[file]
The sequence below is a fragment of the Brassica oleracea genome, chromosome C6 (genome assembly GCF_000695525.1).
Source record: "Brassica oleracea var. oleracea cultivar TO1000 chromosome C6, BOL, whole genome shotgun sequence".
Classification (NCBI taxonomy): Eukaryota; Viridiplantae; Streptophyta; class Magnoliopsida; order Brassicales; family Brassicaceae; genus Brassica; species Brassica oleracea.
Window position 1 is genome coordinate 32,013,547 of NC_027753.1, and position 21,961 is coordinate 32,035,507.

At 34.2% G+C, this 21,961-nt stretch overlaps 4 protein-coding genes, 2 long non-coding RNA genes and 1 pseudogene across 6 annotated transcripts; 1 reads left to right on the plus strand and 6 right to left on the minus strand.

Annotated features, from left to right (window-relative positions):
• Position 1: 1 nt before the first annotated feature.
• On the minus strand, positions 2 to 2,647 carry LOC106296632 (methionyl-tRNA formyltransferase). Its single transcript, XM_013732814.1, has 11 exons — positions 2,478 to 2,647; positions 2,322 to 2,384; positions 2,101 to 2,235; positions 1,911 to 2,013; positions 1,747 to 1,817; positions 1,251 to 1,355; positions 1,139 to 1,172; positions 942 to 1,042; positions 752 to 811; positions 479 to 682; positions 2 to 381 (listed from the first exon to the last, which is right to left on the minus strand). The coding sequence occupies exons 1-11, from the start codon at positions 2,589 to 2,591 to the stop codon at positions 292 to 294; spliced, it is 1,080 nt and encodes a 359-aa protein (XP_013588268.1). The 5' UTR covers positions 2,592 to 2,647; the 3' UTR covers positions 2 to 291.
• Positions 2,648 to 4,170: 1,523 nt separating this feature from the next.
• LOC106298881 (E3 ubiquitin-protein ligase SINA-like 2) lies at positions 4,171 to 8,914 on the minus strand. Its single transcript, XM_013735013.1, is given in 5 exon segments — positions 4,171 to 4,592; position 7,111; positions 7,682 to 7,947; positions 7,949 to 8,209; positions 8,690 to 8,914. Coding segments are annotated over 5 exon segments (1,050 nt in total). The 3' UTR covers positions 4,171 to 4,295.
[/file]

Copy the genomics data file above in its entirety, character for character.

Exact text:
The sequence below is a fragment of the Brassica oleracea genome, chromosome C6 (genome assembly GCF_000695525.1).
Source record: "Brassica oleracea var. oleracea cultivar TO1000 chromosome C6, BOL, whole genome shotgun sequence".
Classification (NCBI taxonomy): Eukaryota; Viridiplantae; Streptophyta; class Magnoliopsida; order Brassicales; family Brassicaceae; genus Brassica; species Brassica oleracea.
Window position 1 is genome coordinate 32,013,547 of NC_027753.1, and position 21,961 is coordinate 32,035,507.

At 34.2% G+C, this 21,961-nt stretch overlaps 4 protein-coding genes, 2 long non-coding RNA genes and 1 pseudogene across 6 annotated transcripts; 1 reads left to right on the plus strand and 6 right to left on the minus strand.

Annotated features, from left to right (window-relative positions):
• Position 1: 1 nt before the first annotated feature.
• On the minus strand, positions 2 to 2,647 carry LOC106296632 (methionyl-tRNA formyltransferase). Its single transcript, XM_013732814.1, has 11 exons — positions 2,478 to 2,647; positions 2,322 to 2,384; positions 2,101 to 2,235; positions 1,911 to 2,013; positions 1,747 to 1,817; positions 1,251 to 1,355; positions 1,139 to 1,172; positions 942 to 1,042; positions 752 to 811; positions 479 to 682; positions 2 to 381 (listed from the first exon to the last, which is right to left on the minus strand). The coding sequence occupies exons 1-11, from the start codon at positions 2,589 to 2,591 to the stop codon at positions 292 to 294; spliced, it is 1,080 nt and encodes a 359-aa protein (XP_013588268.1). The 5' UTR covers positions 2,592 to 2,647; the 3' UTR covers positions 2 to 291.
• Positions 2,648 to 4,170: 1,523 nt separating this feature from the next.
• LOC106298881 (E3 ubiquitin-protein ligase SINA-like 2) lies at positions 4,171 to 8,914 on the minus strand. Its single transcript, XM_013735013.1, is given in 5 exon segments — positions 4,171 to 4,592; position 7,111; positions 7,682 to 7,947; positions 7,949 to 8,209; positions 8,690 to 8,914. Coding segments are annotated over 5 exon segments (1,050 nt in total). The 3' UTR covers positions 4,171 to 4,295.